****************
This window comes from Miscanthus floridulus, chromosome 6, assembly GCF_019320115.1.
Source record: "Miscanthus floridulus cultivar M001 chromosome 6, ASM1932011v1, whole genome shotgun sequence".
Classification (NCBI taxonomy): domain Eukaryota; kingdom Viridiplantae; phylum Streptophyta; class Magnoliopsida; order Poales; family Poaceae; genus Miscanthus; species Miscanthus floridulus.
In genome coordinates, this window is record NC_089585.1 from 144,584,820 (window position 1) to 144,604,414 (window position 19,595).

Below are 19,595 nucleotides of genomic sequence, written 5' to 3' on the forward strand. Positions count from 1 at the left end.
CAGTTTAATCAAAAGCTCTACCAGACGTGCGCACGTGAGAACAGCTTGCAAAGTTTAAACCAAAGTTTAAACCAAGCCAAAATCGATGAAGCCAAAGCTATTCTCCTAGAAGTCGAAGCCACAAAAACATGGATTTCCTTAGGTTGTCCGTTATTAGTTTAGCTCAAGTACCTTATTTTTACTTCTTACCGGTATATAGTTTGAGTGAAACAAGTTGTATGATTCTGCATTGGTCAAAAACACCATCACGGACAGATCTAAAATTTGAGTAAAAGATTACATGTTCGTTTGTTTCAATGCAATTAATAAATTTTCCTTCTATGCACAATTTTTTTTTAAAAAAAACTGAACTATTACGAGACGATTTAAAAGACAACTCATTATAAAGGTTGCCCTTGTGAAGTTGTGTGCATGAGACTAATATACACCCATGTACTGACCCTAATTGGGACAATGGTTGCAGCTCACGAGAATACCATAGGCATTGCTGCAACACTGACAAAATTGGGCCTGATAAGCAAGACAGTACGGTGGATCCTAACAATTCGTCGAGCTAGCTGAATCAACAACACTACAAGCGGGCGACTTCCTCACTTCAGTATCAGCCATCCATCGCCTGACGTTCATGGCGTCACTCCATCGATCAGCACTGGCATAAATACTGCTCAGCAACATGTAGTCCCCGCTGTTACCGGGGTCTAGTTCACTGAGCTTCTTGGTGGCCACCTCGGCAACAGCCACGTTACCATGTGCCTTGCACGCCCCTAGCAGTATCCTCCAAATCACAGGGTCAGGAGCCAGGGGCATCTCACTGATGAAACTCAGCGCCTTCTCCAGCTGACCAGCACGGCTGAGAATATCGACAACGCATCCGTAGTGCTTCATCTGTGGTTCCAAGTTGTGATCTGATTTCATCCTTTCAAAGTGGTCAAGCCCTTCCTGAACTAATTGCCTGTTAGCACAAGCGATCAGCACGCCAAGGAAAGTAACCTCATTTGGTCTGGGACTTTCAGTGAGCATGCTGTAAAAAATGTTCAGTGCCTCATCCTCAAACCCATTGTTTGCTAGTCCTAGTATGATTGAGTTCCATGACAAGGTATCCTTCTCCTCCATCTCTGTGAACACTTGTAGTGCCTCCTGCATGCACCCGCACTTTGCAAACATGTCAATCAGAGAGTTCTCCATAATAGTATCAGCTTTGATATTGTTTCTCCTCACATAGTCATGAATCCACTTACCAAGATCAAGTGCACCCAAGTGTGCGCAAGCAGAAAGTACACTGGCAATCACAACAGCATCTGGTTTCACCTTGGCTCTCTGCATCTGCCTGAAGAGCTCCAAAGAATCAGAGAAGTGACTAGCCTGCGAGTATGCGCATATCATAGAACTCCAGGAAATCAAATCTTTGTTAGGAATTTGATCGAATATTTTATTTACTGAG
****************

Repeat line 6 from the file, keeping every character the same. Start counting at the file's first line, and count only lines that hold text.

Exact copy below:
CAGTTTAATCAAAAGCTCTACCAGACGTGCGCACGTGAGAACAGCTTGCAAAGTTTAAACCAAAGTTTAAACCAAGCCAAAATCGATGAAGCCAAAGCTATTCTCCTAGAAGTCGAAGCCACAAAAACATGGATTTCCTTAGGTTGTCCGTTATTAGTTTAGCTCAAGTACCTTATTTTTACTTCTTACCGGTATATAGTTTGAGTGAAACAAGTTGTATGATTCTGCATTGGTCAAAAACACCATCACGGACAGATCTAAAATTTGAGTAAAAGATTACATGTTCGTTTGTTTCAATGCAATTAATAAATTTTCCTTCTATGCACAATTTTTTTTTAAAAAAAACTGAACTATTACGAGACGATTTAAAAGACAACTCATTATAAAGGTTGCCCTTGTGAAGTTGTGTGCATGAGACTAATATACACCCATGTACTGACCCTAATTGGGACAATGGTTGCAGCTCACGAGAATACCATAGGCATTGCTGCAACACTGACAAAATTGGGCCTGATAAGCAAGACAGTACGGTGGATCCTAACAATTCGTCGAGCTAGCTGAATCAACAACACTACAAGCGGGCGACTTCCTCACTTCAGTATCAGCCATCCATCGCCTGACGTTCATGGCGTCACTCCATCGATCAGCACTGGCATAAATACTGCTCAGCAACATGTAGTCCCCGCTGTTACCGGGGTCTAGTTCACTGAGCTTCTTGGTGGCCACCTCGGCAACAGCCACGTTACCATGTGCCTTGCACGCCCCTAGCAGTATCCTCCAAATCACAGGGTCAGGAGCCAGGGGCATCTCACTGATGAAACTCAGCGCCTTCTCCAGCTGACCAGCACGGCTGAGAATATCGACAACGCATCCGTAGTGCTTCATCTGTGGTTCCAAGTTGTGATCTGATTTCATCCTTTCAAAGTGGTCAAGCCCTTCCTGAACTAATTGCCTGTTAGCACAAGCGATCAGCACGCCAAGGAAAGTAACCTCATTTGGTCTGGGACTTTCAGTGAGCATGCTGTAAAAAATGTTCAGTGCCTCATCCTCAAACCCATTGTTTGCTAGTCCTAGTATGATTGAGTTCCATGACAAGGTATCCTTCTCCTCCATCTCTGTGAACACTTGTAGTGCCTCCTGCATGCACCCGCACTTTGCAAACATGTCAATCAGAGAGTTCTCCATAATAGTATCAGCTTTGATATTGTTTCTCCTCACATAGTCATGAATCCACTTACCAAGATCAAGTGCACCCAAGTGTGCGCAAGCAGAAAGTACACTGGCAATCACAACAGCATCTGGTTTCACCTTGGCTCTCTGCATCTGCCTGAAGAGCTCCAAAGAATCAGAGAAGTGACTAGCCTGCGAGTATGCGCATATCATAGAACTCCAGGAAATCAAATCTTTGTTAGGAATTTGATCGAATATTTTATTTACTGAG